Mechanics

TOYOTA CAMRY BATTERY PROBLEM

1999 Toyota Camry • 90,000 miles

Car has electrical short somewhere. I have lots of experience tracing electrical problems, but not in cars per se (I am an engineer who worked with factory control systems, and data collection systems). Car sat for appx. 1 month and then when I tried to move it battery was 100% dead. I put volt meter across terminals and got ~0.5V. I then disconnected battery and checked again and got ~4.5V. This told then and there that there is probably a short, as something was bringing both battery cables to same potential. To confirm I checked resistance between cables and got ~2.5 ohms (and if I put the fluke on "ring mode", it rings/shows continuity). To be sure I wan't missing anything, I did same checks on our good car and got readings that I expected (~12.9V accross battery, very high resistance between cables). So I am wondering the following: 1. Why didn't a fuse blow, 2. Is it same to reconnect a battery to see if I can start it (to drive it to a servicer for further diagnosis and repair). My thoughts are 1. Perhaps the short is ahead of all fuses, so none blew (but there may be other more logical explanations), and 2. On one hand the battery was connected until a few days ago. But on the other hand, a dead short means a whole lot of current will be drawn once the battery is there and have strong concerns about starting a fire (or worse.I have seen what batteries can do when the terminals are dead shorted).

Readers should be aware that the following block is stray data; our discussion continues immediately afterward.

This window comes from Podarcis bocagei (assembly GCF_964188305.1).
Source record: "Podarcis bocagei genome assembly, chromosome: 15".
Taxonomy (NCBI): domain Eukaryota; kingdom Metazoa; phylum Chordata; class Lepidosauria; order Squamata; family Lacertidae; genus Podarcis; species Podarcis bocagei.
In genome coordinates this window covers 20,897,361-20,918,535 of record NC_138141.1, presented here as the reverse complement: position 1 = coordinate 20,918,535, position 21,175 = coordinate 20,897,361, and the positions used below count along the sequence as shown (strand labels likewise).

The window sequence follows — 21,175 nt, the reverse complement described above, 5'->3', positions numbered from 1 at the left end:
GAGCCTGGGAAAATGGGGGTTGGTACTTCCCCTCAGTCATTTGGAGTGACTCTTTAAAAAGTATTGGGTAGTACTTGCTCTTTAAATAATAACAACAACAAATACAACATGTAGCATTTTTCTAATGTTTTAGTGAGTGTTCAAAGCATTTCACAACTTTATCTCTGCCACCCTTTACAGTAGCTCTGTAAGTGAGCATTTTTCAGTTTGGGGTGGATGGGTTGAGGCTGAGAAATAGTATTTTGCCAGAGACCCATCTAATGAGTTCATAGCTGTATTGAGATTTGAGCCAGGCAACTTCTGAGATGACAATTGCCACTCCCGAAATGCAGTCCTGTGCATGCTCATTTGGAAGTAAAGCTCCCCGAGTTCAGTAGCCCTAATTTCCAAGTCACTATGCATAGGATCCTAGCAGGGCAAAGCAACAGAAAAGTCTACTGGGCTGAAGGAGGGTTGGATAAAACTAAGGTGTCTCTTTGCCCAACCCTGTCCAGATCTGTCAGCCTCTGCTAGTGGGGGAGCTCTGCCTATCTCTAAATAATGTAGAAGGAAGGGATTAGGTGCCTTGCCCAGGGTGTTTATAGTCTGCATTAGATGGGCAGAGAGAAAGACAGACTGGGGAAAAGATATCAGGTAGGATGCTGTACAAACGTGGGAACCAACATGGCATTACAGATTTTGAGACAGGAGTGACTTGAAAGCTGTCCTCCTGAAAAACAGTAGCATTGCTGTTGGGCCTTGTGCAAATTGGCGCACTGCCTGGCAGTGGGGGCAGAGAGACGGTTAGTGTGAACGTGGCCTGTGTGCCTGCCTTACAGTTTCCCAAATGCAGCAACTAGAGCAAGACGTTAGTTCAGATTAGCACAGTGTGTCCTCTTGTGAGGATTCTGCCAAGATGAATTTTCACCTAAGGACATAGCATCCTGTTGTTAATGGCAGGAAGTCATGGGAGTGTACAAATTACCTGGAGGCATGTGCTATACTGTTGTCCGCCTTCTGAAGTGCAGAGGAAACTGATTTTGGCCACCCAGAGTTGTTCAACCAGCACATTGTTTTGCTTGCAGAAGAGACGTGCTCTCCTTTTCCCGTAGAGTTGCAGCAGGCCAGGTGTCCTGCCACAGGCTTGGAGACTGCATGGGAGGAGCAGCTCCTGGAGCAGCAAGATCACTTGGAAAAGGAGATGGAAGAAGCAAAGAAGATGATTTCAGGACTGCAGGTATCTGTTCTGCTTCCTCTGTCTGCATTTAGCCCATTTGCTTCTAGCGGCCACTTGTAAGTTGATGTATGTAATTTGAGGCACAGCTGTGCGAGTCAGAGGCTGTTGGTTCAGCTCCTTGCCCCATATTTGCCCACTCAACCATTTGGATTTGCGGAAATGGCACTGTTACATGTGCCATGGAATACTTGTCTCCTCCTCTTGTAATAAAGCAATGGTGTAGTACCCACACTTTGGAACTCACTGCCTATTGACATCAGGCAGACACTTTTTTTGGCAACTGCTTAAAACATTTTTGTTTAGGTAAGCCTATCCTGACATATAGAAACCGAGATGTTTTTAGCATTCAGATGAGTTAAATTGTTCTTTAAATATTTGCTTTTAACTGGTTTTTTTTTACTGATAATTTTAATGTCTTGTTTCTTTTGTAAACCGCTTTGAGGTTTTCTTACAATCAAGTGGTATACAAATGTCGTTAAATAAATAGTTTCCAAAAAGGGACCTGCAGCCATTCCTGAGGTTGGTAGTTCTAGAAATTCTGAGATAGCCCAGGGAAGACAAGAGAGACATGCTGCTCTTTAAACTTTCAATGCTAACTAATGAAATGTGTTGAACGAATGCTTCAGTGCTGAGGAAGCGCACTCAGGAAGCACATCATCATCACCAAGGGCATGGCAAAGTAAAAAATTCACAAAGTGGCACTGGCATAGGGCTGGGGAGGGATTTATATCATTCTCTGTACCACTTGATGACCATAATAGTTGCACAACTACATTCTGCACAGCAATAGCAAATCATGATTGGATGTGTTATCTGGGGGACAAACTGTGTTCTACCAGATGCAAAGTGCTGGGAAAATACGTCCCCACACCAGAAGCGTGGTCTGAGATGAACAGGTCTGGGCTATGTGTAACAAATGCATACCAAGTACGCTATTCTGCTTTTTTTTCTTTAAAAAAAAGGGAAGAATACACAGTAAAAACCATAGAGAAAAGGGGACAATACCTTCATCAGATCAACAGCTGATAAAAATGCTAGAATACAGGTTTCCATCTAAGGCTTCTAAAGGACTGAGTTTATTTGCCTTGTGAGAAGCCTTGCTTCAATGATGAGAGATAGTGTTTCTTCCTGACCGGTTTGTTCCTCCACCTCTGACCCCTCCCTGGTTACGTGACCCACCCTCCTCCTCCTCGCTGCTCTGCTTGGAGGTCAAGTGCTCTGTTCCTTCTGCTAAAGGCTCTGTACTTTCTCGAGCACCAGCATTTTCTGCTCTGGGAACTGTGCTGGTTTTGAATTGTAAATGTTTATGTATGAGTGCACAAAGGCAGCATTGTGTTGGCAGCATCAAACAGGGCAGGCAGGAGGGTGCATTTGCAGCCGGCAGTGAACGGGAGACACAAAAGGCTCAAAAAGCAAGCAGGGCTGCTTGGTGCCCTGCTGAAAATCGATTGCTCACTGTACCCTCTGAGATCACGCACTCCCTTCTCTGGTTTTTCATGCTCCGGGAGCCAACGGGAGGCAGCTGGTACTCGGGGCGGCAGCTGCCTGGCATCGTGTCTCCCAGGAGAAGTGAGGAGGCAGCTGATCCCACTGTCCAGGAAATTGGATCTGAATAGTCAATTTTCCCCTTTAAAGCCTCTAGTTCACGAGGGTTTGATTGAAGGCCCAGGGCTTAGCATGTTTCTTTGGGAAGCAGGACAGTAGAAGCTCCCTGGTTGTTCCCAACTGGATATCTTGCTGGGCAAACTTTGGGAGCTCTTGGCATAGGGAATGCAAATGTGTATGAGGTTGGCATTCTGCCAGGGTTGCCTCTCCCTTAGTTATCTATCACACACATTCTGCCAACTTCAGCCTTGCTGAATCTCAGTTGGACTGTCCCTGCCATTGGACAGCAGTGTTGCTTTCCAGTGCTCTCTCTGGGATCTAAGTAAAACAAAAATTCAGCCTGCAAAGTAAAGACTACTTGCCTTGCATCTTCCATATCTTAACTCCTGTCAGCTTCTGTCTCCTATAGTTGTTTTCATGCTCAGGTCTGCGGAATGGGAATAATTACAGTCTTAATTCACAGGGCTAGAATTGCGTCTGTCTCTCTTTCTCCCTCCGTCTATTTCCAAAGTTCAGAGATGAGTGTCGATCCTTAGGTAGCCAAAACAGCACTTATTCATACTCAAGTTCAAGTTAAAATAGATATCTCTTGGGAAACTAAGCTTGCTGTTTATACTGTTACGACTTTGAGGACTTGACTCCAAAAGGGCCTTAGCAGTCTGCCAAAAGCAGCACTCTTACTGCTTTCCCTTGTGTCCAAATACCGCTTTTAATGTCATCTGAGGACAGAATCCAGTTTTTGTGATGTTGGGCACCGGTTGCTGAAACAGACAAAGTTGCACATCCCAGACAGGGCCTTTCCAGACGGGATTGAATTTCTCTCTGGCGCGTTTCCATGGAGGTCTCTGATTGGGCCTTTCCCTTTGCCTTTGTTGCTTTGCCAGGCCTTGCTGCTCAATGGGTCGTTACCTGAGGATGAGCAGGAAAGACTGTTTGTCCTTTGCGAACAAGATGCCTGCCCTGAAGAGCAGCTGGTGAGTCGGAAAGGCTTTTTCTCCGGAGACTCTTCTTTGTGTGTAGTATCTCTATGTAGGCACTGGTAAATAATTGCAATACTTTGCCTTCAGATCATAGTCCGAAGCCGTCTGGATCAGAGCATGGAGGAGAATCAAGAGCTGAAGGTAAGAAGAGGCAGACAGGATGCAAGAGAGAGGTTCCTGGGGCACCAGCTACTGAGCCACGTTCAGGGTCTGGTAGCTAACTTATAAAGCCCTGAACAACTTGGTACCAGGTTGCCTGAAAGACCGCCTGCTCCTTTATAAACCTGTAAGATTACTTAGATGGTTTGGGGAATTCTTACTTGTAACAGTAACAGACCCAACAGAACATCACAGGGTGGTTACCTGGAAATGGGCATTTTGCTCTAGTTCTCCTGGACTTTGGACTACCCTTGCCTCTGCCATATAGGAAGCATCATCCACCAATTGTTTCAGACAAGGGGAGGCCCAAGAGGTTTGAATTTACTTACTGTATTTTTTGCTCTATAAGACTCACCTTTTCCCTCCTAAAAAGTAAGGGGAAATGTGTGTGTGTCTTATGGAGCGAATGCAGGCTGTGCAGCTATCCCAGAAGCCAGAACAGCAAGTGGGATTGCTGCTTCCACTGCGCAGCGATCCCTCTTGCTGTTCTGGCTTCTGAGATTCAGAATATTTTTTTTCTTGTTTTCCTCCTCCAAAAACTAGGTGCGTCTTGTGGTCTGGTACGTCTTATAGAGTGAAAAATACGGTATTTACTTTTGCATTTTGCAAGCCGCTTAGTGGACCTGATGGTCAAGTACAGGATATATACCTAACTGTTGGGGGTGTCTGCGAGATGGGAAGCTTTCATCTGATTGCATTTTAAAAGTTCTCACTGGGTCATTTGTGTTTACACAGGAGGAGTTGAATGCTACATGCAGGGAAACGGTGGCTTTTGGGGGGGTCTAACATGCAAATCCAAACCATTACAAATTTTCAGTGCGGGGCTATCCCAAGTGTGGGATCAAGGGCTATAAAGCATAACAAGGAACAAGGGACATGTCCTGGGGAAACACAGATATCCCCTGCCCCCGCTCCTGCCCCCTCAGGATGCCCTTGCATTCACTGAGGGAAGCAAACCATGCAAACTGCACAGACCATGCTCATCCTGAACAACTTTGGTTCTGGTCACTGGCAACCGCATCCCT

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Kirkmartin30
January 23, 2013.




Sounds like you have what's called a parasitic draw draining the battery. Does you meter measure Milli amp and amp draw?Also I want you to have the battery charged and tested before we start looking for a parasitic draw.

Saturntech9
Jan 23, 2013.
The battery has been recharged. The voltage was so low that it wouldn't charge with an ordinary charger. I needed to take it to a place where they had a "pulse charger" and it took it over 3 days to come back. But now it is at 12.8V (according to them). I will pick it up on the way home from work. As for my Fluke, I think it has a mA setting but I will have to check when I get home (it certainly measures current, but I am not sure what the minimum threshold is). I will follow up with more info when I get home (and/or tomorrow). Thanks for your help.

Tiny
Kirkmartin30
Jan 23, 2013.
No problem also make sure that battery as tested as good before we start.

Saturntech9
Jan 23, 2013.
Thanks. I picked up the battery yesterday and measured 12.6V when I got it home (I will check again tonight before proceeding). My Fluke does have a mA setting (there are two places to connect the negative lead for current testing--one labelled '10A' the other '300mA'). My thought as to a next-step is to put the battery back in the car, connect the posititve battery cable, and then put my meter in series with the negative cable and see the current draw. I would start with the 10A setting to make sure there isn't a large amount of current flowing, and then switch to the 300mA setting. I will then report back what I see, and we can try to "zero in" from there. Please let me know if you agree. Or if you had something else in mind.